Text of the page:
For the latest updates checkout my blog: http://bytemaster.bitshares.org
Anything said on these forums does not constitute an intent to create a legal obligation or contract between myself and anyone else.   These are merely my opinions and I reserve the right to change them at any time.

Offline MrJeans

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Re: Introduction to BitShares - Video
« Reply #23 on: December 15, 2013, 10:43:10 am »
I don't understand the mechanism by which bitUSD would track the exchange rate of paperUSD/BTS.

The market will price the asset at what they believe it is worth and want to buy slightly below this value and/or sell slightly above.
In order to understand innovations such as Bitcoin and BitShares one needs to let go of allot of the old ways of thinking we have learnt growing up.
For example, Bitcoin has no assets backing it, so when I speak about it to conservative bankers they say no intrinsic value or assets backing it means no value (some just scream ponzi scheme). But Bitcoin has value because of the service it provides, a concept that takes a while to conceptualize the first time.

Take a look at Litecoin. It is said to be the silver to bitcoin (being gold). And as a result the relationship between bitcoin and litecoin is akin to that of gold and silver.

http://thegenesisblock.com/understanding-the-gold-silver-ratio-and-how-it-may-apply-to-bitcoin-and-litecoin/

http://thegenesisblock.com/bitcoin-litecoin-ratio-returns-historic-norm-peercoin-climbs-200/

Having said that I believe litcoin is massively undervalued as a silver to bitcoin because of its faster transaction times. That being said it still tracks Bitcoin in a silver to gold fashion simply because its developers suggested that its silver to bitcoins gold. Cant even find that suggestion on the litcoin site anymore.

In a system such as BitShares, where a bitasset is brought into existence with the tangible asset price in mind, the tracking of the tangible asset price will be much more precise.

Offline santaclause102

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Re: Introduction to BitShares - Video
« Reply #24 on: January 11, 2014, 04:28:21 pm »
Just found this http://www.youtube.com/watch?v=-8ZJ3xTDwbI
I think it is more credible when the person that knows the system best speaks of it. Better than a random women that is not bad at presenting it but doesn't shine either....
« Last Edit: January 11, 2014, 04:30:44 pm by delulo »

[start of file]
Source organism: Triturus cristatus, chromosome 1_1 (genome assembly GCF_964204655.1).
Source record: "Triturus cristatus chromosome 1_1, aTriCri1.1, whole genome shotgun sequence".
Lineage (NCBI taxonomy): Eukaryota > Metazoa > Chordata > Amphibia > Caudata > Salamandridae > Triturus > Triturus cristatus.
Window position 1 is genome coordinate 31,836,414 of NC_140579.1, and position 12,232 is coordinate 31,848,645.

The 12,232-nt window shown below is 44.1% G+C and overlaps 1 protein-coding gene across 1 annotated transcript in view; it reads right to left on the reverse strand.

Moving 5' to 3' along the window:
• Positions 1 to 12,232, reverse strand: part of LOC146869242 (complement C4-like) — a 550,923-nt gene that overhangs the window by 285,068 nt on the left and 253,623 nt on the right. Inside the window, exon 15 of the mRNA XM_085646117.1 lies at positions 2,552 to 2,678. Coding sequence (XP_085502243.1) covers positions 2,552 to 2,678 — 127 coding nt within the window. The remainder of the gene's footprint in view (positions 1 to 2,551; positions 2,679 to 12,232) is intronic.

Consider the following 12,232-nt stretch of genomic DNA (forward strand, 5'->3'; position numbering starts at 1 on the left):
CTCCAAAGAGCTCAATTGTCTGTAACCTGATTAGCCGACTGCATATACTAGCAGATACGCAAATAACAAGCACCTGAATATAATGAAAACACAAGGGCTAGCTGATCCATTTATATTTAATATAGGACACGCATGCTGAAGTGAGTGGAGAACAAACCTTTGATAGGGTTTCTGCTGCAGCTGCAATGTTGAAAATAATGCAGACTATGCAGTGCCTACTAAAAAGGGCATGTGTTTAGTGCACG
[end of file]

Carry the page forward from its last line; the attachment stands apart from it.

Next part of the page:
Offline Yui Xie

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Re: Introduction to BitShares - Video
« Reply #25 on: January 21, 2014, 07:20:39 pm »
I'd also like to pose a question:  Have you stopped to consider why financial markets don't offer products like BitUSD?  I.e. a derivative without a terminal horizon, designed to track an underlying via a yield mechanism as the tracking incentivization?

I asked for an example of a financial derivative traded on a market that tracks an underlying merely via a mechanism of yield-adjustment, without lump-cash settlements that compensate directly and linearly for price changes of the underlying.  I've never heard of such a product, and it's premise seems to me to be ill-founded.

Winslow Strong raises a compelling question here.  The concept of a predictive market has been around for over half a century.  BitShares, however, adds key new components: temporally unlimited with no commodity delivery required.  But this is not a difficult extrapolation.  Surely financial entrepreneurs would have considered such a construction at some point in the past.  I can't imagine why it wouldn't have been implemented on a conventional exchange.  Is there any example of this being done before?  If not, it suggests that the idea has not held up to market scrutiny.  And I don't see why having it de-centralized is the crucial missing piece.

Offline bytemaster

Re: Introduction to BitShares - Video
« Reply #26 on: January 21, 2014, 07:32:45 pm »
I'd also like to pose a question:  Have you stopped to consider why financial markets don't offer products like BitUSD?  I.e. a derivative without a terminal horizon, designed to track an underlying via a yield mechanism as the tracking incentivization?